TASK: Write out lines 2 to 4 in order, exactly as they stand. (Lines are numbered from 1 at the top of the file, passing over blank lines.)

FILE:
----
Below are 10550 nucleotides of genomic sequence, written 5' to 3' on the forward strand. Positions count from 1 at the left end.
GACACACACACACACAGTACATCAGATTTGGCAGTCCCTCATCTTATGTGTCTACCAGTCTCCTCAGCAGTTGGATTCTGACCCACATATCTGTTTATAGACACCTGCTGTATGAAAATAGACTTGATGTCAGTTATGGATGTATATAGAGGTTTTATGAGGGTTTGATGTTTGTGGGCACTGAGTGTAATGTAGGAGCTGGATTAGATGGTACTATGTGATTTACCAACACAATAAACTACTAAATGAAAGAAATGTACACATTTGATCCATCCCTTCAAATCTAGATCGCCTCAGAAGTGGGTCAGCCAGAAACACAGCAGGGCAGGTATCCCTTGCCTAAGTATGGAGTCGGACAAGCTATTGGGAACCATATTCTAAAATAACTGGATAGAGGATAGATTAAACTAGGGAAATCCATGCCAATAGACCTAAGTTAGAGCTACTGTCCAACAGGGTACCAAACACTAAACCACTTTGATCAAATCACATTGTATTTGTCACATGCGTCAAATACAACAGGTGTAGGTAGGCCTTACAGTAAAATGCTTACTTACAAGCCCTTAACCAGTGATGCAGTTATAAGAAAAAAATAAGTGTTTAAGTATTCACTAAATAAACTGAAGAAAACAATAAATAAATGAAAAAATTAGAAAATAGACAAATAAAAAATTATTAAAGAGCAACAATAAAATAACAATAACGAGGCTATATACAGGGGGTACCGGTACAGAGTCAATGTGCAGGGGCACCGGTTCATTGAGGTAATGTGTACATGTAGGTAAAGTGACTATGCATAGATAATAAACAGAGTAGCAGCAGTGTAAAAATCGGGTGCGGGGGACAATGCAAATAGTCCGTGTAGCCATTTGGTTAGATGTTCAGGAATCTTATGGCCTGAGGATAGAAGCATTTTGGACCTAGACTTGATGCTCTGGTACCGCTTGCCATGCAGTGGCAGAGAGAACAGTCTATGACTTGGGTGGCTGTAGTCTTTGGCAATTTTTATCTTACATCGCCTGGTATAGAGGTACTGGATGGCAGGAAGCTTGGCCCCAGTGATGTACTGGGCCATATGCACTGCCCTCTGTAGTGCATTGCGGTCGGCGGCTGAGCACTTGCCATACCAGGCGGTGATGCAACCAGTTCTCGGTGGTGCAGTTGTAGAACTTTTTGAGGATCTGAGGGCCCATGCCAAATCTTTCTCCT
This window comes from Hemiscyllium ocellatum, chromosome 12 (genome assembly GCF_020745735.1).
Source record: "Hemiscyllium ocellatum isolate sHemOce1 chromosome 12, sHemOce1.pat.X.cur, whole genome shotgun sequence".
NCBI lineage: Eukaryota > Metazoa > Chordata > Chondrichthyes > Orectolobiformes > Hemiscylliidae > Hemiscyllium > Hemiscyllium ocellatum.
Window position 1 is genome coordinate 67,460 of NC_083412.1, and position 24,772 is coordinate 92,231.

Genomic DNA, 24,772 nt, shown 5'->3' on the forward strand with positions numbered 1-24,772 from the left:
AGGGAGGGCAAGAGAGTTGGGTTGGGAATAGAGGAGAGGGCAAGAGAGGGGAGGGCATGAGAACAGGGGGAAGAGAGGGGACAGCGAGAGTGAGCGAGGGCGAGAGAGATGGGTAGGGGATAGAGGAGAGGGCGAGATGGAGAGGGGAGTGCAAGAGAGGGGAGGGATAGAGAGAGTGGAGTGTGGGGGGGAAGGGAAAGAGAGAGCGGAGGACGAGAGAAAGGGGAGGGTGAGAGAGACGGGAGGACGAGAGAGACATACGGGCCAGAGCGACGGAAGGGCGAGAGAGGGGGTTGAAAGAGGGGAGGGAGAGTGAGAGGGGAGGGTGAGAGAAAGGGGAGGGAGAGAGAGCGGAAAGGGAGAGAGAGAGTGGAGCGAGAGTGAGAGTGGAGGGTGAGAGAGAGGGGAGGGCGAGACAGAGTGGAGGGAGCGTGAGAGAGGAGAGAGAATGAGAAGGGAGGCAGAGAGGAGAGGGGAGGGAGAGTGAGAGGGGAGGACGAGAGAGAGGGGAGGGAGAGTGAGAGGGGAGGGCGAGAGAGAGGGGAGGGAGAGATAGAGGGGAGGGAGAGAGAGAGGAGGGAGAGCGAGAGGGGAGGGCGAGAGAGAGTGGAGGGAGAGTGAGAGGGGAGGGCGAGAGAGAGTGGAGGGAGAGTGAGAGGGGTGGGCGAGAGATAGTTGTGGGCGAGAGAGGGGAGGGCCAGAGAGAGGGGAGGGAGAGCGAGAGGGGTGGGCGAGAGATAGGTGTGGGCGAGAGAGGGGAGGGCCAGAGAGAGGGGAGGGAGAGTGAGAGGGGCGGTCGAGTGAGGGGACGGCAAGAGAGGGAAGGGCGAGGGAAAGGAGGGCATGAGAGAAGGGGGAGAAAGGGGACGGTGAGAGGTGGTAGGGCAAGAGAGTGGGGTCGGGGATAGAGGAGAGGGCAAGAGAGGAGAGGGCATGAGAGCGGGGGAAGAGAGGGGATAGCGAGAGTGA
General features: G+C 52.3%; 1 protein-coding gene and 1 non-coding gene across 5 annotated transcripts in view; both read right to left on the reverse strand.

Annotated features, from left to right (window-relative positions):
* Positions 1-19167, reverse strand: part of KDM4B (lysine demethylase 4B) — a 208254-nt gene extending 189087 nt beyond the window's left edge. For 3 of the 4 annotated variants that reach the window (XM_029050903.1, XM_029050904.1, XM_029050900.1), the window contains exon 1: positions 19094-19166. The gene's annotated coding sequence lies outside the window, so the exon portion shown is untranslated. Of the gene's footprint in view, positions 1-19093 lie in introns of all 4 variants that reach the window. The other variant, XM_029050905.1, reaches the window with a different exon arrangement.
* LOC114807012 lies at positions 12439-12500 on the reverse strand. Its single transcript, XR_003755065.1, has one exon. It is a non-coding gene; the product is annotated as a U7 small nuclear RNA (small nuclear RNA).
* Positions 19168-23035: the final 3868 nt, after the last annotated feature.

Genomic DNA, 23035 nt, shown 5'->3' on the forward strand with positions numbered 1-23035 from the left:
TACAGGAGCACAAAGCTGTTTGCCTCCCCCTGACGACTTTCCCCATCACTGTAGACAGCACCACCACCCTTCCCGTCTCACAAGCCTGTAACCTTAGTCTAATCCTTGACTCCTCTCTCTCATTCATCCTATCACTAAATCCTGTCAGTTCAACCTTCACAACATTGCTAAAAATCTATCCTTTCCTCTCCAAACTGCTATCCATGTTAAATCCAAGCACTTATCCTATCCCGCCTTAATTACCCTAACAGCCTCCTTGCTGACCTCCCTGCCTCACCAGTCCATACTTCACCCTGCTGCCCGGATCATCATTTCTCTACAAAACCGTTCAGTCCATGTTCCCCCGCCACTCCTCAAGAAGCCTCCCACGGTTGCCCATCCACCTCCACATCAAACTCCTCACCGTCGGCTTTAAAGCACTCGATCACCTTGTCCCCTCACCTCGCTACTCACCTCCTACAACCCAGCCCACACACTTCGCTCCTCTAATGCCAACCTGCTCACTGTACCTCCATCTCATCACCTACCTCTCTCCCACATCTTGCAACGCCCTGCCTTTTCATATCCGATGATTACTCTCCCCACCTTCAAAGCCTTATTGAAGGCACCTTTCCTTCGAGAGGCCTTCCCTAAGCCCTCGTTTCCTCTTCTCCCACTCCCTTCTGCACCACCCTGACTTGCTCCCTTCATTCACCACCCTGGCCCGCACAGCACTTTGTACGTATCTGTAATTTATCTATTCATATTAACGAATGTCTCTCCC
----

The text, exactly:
GACACACACACACACAGTACATCAGATTTGGCAGTCCCTCATCTTATGTGTCTACCAGTCTCCTCAGCAGTTGGATTCTGACCCACATATCTGTTTATAGACACCTGCTGTATGAAAATAGACTTGATGTCAGTTATGGATGTATATAGAGGTTTTATGAGGGTTTGATGTTTGTGGGCACTGAGTGTAATGTAGGAGCTGGATTAGATGGTACTATGTGATTTACCAACACAATAAACTACTAAATGAAAGAAATGTACACATTTGATCCATCCCTTCAAATCTAGATCGCCTCAGAAGTGGGTCAGCCAGAAACACAGCAGGGCAGGTATCCCTTGCCTAAGTATGGAGTCGGACAAGCTATTGGGAACCATATTCTAAAATAACTGGATAGAGGATAGATTAAACTAGGGAAATCCATGCCAATAGACCTAAGTTAGAGCTACTGTCCAACAGGGTACCAAACACTAAACCACTTTGATCAAATCACATTGTATTTGTCACATGCGTCAAATACAACAGGTGTAGGTAGGCCTTACAGTAAAATGCTTACTTACAAGCCCTTAACCAGTGATGCAGTTATAAGAAAAAAATAAGTGTTTAAGTATTCACTAAATAAACTGAAGAAAACAATAAATAAATGAAAAAATTAGAAAATAGACAAATAAAAAATTATTAAAGAGCAACAATAAAATAACAATAACGAGGCTATATACAGGGGGTACCGGTACAGAGTCAATGTGCAGGGGCACCGGTTCATTGAGGTAATGTGTACATGTAGGTAAAGTGACTATGCATAGATAATAAACAGAGTAGCAGCAGTGTAAAAATCGGGTGCGGGGGACAATGCAAATAGTCCGTGTAGCCATTTGGTTAGATGTTCAGGAATCTTATGGCCTGAGGATAGAAGCATTTTGGACCTAGACTTGATGCTCTGGTACCGCTTGCCATGCAGTGGCAGAGAGAACAGTCTATGACTTGGGTGGCTGTAGTCTTTGGCAATTTTTATCTTACATCGCCTGGTATAGAGGTACTGGATGGCAGGAAGCTTGGCCCCAGTGATGTACTGGGCCATATGCACTGCCCTCTGTAGTGCATTGCGGTCGGCGGCTGAGCACTTGCCATACCAGGCGGTGATGCAACCAGTTCTCGGTGGTGCAGTTGTAGAACTTTTTGAGGATCTGAGGGCCCATGCCAAATCTTTCTCCT
This window comes from Hemiscyllium ocellatum, chromosome 12 (genome assembly GCF_020745735.1).
Source record: "Hemiscyllium ocellatum isolate sHemOce1 chromosome 12, sHemOce1.pat.X.cur, whole genome shotgun sequence".